Cash and carry and delivered wholesalers and their independent retail customers can build on the impact of the My Shop Is Your Shop campaign and increase sales by creative promotional activity which focuses on community, community, community…says Alan Toft, MSYS campaign chairman, in this review. MSYS is PR but it’s positively commercial. Imagine the war room at any multiple superstore headquarters and the instructions which go out from it to the people responsible for the small c-stores which the group operates.
They will sound something like this: “Hello shop reference number 757/2ES. This week you will promote XYZ and put more ABC on display. The manager’s bonus will be based on sales of etc etc…”
Nothing wrong with this discipline – except that it will not exactly reflect the changing needs of the community surrounding that multiple c-store
And any community-based interface with local shoppers will be fitted in around the marketing fundamentals agreed at the giant and distant head office.
Hello, this looks like a gap in the market for community trading based on real local communities and the multi-faceted needs, moods, happenings, experiences and life-styles of the folk who make up that community. Every one is different.
And that gap in the market can be filled by the independent retailer who is a sole trader or family Features > Business, not responsible financially to anyone except his local bank manager.
But he is responsible to the local community to provide them with the goods and services that they require and which cannot be identified, evaluated or provided exactly by any distant multiple c–store HQ.
For the independent retailer, he can say to his locals: “It’s you and me, together…” We call it My Shop Is Your Shop.
When the MSYS marketing campaign was in the course of construction, some wanted to convert it into a political activity to add weight to the lobbies already in place.
These are run by Friends of the Earth, the Women’s Institute, and some Members of Parliament; trade protests are driven by the Federation of Wholesale Distributors and other trade bodies.
But why duplicate this activity which is based, frankly, on complaining and using negatives to call attention to the imbalance and flaws in the market structure?
Shoppers want low prices, the lower the better. The big three and a half give them low prices and base their fundamental positive consumer offering on low prices.
Why not fill the enormous gap left by the absence of any form of positive and constructive independent retail generic marketing campaign targeting that shopper, the consumer living near to and using local shops?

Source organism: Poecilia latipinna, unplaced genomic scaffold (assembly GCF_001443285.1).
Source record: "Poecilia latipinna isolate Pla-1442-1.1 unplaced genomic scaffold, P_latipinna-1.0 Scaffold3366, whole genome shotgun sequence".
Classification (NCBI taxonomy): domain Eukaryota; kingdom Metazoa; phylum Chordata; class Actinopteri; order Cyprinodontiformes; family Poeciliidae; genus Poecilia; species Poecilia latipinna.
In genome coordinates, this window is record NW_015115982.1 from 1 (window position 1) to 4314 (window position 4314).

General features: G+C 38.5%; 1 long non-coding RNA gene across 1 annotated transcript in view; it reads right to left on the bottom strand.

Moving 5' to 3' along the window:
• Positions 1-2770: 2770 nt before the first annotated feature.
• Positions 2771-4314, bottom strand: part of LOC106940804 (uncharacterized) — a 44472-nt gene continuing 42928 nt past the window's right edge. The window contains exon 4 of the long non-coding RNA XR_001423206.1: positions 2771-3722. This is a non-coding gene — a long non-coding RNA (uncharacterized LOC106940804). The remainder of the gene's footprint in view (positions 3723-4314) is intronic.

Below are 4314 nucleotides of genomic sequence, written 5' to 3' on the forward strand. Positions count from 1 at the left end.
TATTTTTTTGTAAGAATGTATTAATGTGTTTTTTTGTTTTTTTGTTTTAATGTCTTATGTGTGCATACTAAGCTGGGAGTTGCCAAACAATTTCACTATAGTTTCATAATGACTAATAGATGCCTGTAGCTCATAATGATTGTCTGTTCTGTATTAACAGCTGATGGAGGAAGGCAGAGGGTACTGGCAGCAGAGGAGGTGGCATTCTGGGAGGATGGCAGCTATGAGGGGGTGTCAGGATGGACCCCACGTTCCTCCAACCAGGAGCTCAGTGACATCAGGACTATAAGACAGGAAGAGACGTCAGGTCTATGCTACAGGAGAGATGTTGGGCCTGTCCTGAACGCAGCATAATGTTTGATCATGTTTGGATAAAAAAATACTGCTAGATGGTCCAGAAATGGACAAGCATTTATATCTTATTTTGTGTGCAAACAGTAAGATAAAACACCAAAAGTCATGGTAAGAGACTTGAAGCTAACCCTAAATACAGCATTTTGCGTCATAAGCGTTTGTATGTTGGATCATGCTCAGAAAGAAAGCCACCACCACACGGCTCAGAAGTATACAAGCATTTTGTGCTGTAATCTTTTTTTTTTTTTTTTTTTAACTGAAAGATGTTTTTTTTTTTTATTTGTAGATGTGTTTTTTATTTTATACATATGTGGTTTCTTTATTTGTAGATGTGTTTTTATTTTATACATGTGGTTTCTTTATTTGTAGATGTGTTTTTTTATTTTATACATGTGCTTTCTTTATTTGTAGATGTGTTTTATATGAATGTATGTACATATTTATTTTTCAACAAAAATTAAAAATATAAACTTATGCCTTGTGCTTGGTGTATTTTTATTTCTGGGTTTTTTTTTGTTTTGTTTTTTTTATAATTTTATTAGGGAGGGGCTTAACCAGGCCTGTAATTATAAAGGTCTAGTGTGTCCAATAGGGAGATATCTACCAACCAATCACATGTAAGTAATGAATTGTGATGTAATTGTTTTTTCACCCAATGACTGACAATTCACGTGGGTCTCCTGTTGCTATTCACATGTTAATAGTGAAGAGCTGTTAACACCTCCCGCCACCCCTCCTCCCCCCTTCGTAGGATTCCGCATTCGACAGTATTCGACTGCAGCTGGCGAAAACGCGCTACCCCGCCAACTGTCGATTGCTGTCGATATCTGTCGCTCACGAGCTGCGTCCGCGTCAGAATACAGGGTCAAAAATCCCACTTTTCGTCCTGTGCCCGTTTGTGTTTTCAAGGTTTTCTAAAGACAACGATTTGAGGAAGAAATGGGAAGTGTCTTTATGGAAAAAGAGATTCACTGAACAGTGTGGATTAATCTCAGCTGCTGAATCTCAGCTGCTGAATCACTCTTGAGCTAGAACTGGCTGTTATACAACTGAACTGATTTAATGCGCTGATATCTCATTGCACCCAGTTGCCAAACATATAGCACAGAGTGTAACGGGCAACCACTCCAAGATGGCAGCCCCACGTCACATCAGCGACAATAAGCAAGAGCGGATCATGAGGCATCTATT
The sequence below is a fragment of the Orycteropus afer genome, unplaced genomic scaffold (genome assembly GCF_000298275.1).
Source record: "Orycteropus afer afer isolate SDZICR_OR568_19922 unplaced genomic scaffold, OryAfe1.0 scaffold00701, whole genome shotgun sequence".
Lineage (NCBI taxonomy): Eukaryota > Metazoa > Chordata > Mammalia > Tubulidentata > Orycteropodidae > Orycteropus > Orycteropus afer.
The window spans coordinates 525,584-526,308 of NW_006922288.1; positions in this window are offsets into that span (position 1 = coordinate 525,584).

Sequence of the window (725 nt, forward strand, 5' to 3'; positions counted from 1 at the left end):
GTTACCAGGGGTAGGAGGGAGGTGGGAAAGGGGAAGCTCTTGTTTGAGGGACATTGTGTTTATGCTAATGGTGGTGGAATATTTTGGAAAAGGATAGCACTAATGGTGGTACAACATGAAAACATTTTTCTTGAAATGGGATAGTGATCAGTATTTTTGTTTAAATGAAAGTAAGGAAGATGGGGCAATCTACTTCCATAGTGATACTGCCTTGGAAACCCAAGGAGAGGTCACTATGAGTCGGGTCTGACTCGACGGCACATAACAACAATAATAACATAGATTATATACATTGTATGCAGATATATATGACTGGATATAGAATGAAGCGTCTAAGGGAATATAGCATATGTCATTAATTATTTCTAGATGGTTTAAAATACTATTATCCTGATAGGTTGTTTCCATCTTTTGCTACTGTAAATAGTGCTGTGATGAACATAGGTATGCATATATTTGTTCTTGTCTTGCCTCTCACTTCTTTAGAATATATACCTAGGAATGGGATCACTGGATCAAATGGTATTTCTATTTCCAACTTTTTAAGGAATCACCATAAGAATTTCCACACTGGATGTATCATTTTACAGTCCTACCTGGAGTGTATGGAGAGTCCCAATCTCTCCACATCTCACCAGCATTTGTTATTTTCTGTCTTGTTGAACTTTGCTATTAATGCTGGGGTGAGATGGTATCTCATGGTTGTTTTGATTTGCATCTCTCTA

Why not attempt to reach that shopper with positive messages about the community value of the local genuine non-multiple independent retailers who form the core customer base of every wholesaler?
The latter policy prevails – and it is winning, with media exposure of the National Independents’ Day message on June l being costed at £1.5m in equivalent advertising cost terms.
Not everyone in the UK, and not every retailer in the UK, is aware of MSYS and NID – yet. We are only in year two. But anecdotal evidence reveals that even men have noticed the activity – they have mentioned it in pubs!
So what are the next steps? The campaign is operated by the FWD PR Action Group (PRAG) consisting of wholesaler representatives covering the whole of the UK and supportive suppliers, NFRN and RSA.
PRAG was told at a recent meeting that a substantial number of rural shopkeepers were not aware of MSYS or NID and had received little help from their wholesalers. I am told that some wholesalers, operating in a hostile marketplace, have little time to devote to non-commercial activities or non-trading activities.
But MSYS is the most commercial activity in which any wholesaler could become involved. The simple concept of MSYS is to brutally exploit the interface between the local independent serving the community in his own individual warm human way and the local people.
Ideas on how this can be done have been publicised widely – it’s the “how did Mrs Smith get on at the hospital?” syndrome or promoting local soccer teams in addition to stocking products local people particularly need. It’s about helping local independents to understand how the local media works and how to use it.
A new strand of thought arises in wholesaler strategies. There is now such a thing as a community wholesaler, emphasising and including community promotional activity in addition to the usual range of goods and services which his customers need.
Philip Jenkins, managing director of Sugro, and Athif Sawar, managing director of United Wholesale Scotland, appeared on national television on the NID media exposure bonanza.
This writer was buried in a BBC Radio basement in Brighton promoting the NID message on various national and regional link programmes.
MSYS starts with the wholesaler, supported by suppliers who recognise the positives of the campaign, and ends with the shopper via the retailer and the media.
Wholesalers now have a tangible platform to plan on-going MSYS activity. It’s not just about June l – shoppers are using local stores day in day out.
In essence, every day is National Independents’ Day. It’s just that on one day of the year we can focus on it to the exclusion of everything else. MSYS will bring trading dividends to wholesalers and suppliers through the independent retailer.
The money-off coupon promotion in the Daily Mirror and Daily Record (Scotland) brought one major supplier new listings, and another very satisfactory increased sales.
But the noise the promotion created in addition to the media exposure and the great support given by the trade press was what actually worked in our sector’s favour. Positive noise and community focus will bring more sales to the independent sector and contribute to the halting of its erosion by the giants.